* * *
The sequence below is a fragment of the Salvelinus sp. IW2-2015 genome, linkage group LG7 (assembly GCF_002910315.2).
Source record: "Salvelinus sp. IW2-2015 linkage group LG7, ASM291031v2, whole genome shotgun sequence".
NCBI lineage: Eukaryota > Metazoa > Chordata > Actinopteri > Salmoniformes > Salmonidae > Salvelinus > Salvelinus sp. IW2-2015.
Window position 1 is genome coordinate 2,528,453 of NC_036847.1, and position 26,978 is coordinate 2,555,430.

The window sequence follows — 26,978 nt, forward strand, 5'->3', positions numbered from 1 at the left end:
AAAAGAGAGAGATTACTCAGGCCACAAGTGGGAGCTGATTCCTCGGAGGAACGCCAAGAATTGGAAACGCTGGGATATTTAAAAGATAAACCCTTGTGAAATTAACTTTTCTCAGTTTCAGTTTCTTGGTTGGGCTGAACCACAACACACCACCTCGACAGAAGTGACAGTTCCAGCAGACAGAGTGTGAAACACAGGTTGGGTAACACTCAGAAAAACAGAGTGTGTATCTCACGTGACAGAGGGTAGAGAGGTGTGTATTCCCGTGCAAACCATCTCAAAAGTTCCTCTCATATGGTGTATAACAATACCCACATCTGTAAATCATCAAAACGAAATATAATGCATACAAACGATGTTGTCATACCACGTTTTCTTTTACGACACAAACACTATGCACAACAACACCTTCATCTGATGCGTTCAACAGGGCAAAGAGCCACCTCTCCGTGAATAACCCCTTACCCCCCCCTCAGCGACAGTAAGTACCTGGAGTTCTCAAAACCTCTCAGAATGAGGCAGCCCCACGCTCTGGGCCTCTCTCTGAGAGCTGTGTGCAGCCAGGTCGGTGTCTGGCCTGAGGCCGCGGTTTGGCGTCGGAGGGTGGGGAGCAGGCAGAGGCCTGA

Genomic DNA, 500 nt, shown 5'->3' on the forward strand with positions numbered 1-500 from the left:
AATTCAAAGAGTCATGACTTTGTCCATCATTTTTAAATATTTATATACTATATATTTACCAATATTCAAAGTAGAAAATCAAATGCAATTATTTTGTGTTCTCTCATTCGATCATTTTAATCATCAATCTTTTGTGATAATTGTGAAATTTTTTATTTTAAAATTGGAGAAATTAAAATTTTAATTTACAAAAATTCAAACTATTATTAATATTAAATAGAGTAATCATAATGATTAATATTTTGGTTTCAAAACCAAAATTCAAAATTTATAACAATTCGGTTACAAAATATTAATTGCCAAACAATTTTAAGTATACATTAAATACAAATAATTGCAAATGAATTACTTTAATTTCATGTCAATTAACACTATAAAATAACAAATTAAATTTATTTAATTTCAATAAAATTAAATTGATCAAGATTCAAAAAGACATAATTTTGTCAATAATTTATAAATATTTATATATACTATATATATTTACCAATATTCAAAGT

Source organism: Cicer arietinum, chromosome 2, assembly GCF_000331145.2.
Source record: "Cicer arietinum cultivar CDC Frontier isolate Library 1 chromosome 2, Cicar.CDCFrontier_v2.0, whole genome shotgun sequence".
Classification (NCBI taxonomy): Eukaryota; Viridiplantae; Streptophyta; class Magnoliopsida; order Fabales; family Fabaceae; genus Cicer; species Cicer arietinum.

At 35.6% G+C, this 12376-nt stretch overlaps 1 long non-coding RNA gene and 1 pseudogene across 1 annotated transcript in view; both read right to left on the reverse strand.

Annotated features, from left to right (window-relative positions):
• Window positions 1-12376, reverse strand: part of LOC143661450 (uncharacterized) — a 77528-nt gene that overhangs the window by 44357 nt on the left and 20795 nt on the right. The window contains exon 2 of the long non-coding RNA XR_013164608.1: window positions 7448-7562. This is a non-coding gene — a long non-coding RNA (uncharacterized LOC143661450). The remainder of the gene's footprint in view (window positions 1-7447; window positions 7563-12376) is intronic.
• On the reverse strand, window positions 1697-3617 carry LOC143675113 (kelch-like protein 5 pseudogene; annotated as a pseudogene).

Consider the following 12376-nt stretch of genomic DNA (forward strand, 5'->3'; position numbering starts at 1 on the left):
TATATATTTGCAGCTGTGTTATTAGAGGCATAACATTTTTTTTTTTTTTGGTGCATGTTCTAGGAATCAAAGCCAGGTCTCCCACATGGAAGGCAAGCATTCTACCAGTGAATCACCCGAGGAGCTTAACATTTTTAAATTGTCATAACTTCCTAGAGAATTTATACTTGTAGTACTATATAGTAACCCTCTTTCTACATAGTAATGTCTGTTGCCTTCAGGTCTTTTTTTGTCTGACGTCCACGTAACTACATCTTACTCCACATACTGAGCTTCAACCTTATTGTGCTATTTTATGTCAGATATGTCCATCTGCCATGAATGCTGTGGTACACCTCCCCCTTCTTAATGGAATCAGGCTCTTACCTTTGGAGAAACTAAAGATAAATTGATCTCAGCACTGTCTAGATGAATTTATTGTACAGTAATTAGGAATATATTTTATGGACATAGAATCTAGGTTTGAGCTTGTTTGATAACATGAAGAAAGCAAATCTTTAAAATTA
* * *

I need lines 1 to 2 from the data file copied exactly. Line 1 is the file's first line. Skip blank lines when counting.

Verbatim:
The sequence below is a fragment of the Salvelinus sp. IW2-2015 genome, linkage group LG7 (assembly GCF_002910315.2).
Source record: "Salvelinus sp. IW2-2015 linkage group LG7, ASM291031v2, whole genome shotgun sequence".